An abandoned building becomes a hub for social activism in West Philadelphia
by Natalie Hope McDonald
Just off the Number 10 Green Line, west of the sprawling Penn and Drexel campuses and trendy restaurants, past the tiny street corner bodegas and dimly lit bars, a group of aspiring social activists saw something special in an abandoned building at 41st and Lancaster Ave. Up for sheriff’s sale a decade ago, the dilapidated storefront dating back to the 1920s had been taken over by squatters and musicians who mostly borrowed the neglected space for band rehearsals and impromptu powwows.
The floors may have been rotted, the windows were broken and the roof leaked, but the property seemed the perfect place to start a revolution. Inspired by similar efforts by New York’s ABC No Rio, a graffiti-covered community center on the Lower East Side, and the European squats movement, dedicated to reclaiming abandoned buildings, Philly’s own grassroots social activists had a plan to rebuild the space into a salon for free thinkers. After countless art auctions, bake sales, movie nights and benefit concerts, the Lancaster Avenue Autonomous Zone, Inc. (or LAVA for short) purchased the property and spent the next several years turning it into the LAVA Zone, an independent collective operated exclusively by volunteers.
“We realized that a lot of organizations spend a lot of time raising money to pay for rent,” says Jay Sand, one of the original founders and a longtime volunteer at LAVA Zone. “We wanted to pull some resources together and develop a space that would be low-cost for organizations that don’t have the money. We wanted to create a physical space to connect with each other.”
Physically rebuilding a neglected property on the city’s fringe was only the beginning of the center’s community outreach. There aren’t many rules at LAVA, but an important one is that anyone involved must somehow contribute to the surrounding neighborhood in a positive way, whether by feeding the hungry, teaching a workshop or volunteering in the center’s computer lab or radical library, where books by Noam Chomsky, Joseph Stalin and Charles Bukowski line the shelves.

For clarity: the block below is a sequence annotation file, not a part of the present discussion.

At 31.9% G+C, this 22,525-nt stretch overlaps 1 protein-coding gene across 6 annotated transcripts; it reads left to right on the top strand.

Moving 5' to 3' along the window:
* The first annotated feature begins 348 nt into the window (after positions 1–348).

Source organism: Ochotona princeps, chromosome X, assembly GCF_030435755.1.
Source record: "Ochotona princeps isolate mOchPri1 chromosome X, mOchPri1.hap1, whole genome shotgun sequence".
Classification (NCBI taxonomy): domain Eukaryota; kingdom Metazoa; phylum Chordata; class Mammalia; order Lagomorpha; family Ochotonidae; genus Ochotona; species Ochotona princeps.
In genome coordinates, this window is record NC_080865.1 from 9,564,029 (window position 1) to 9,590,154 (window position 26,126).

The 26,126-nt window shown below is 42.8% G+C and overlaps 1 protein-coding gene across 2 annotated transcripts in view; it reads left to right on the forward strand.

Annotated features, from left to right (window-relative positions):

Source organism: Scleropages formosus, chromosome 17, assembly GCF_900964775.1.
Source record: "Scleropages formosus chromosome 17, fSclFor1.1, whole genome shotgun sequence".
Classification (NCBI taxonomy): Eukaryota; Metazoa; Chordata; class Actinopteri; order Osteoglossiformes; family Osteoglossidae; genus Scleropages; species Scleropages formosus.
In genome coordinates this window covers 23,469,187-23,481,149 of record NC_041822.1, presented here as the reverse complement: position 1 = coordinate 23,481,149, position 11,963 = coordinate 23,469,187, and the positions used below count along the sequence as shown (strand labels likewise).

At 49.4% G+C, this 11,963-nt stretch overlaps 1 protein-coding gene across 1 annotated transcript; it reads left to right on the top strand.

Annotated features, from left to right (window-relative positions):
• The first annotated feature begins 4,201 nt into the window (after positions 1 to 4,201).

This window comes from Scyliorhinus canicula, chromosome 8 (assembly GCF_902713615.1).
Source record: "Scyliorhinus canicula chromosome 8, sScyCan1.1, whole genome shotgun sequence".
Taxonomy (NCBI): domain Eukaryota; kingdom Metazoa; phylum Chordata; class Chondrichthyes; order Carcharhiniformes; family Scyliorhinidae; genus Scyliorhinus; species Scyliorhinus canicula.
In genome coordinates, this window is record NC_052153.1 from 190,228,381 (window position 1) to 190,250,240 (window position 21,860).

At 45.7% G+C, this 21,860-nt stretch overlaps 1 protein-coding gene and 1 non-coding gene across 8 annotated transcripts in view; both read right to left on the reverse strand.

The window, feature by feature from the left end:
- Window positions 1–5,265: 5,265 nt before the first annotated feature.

Today, the collective houses almost a dozen activist organizations and alliances, like Act Up, Human Rights Coalition and Philadelphia Anarchist Black Cross Federation, as well as the Independent Media Center of Philadelphia, Taxi Workers’ Alliance, the Green Party and Rizumu, a monthly techno party for vegans, to name just a few. There’s also an ongoing effort to showcase installations by local artists, many of which incorporate eco-friendly and found materials, including wheat-pasted posters, mosaics made from recycled tile and glass, and a solar-powered sculpture. Each month, local graffiti artists also create new politically charged works in the space.
“It’s a work in progress,” admits Sand. “One of the reasons we call it LAVA is we like the image—not of destruction, but of movement and progress and flow, of going somewhere.”
There’s been a steady stream of workshops, events, benefits, screenings, protests, potlucks and parties at the center, which makes office space available for like-minded groups and supports a community kitchen where Food Not Bombs regularly distributes free food to nearby residents. Operating funds, says Sand, are offset through charitable donations and by “passing the hat” at special events open to the public each week. You may walk into a freestyle dance show on Friday, a Defenestrator meeting on Tuesday or Thursday’s prison letter-writing night.
“It’s hard to characterize what impact one tiny little place has on the larger community,” says Sand, but LAVA invites neighbors to participate in events, go online and borrow educational materials. “We hope to positively impact a lot of individuals,” he adds, in a pay-it-forward fashion. “We’re not getting in the way of what’s happening in the neighborhood. We want to be another resource. We contribute where we can and enhance what people are already doing.”
LAVA Zone, 4134 Lancaster Ave., 215-387-6155 www.lavazone.org